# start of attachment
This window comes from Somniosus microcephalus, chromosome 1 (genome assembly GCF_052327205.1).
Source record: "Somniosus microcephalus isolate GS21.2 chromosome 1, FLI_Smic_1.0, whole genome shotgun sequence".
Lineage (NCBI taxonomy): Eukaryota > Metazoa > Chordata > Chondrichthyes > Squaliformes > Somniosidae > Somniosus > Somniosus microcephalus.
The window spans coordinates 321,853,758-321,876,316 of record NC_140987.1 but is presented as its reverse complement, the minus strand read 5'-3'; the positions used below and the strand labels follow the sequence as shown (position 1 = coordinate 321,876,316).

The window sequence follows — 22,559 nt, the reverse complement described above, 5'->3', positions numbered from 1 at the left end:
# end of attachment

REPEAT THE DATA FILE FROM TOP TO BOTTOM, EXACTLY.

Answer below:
This window comes from Somniosus microcephalus, chromosome 1 (genome assembly GCF_052327205.1).
Source record: "Somniosus microcephalus isolate GS21.2 chromosome 1, FLI_Smic_1.0, whole genome shotgun sequence".
Lineage (NCBI taxonomy): Eukaryota > Metazoa > Chordata > Chondrichthyes > Squaliformes > Somniosidae > Somniosus > Somniosus microcephalus.
The window spans coordinates 321,853,758-321,876,316 of record NC_140987.1 but is presented as its reverse complement, the minus strand read 5'-3'; the positions used below and the strand labels follow the sequence as shown (position 1 = coordinate 321,876,316).

The window sequence follows — 22,559 nt, the reverse complement described above, 5'->3', positions numbered from 1 at the left end: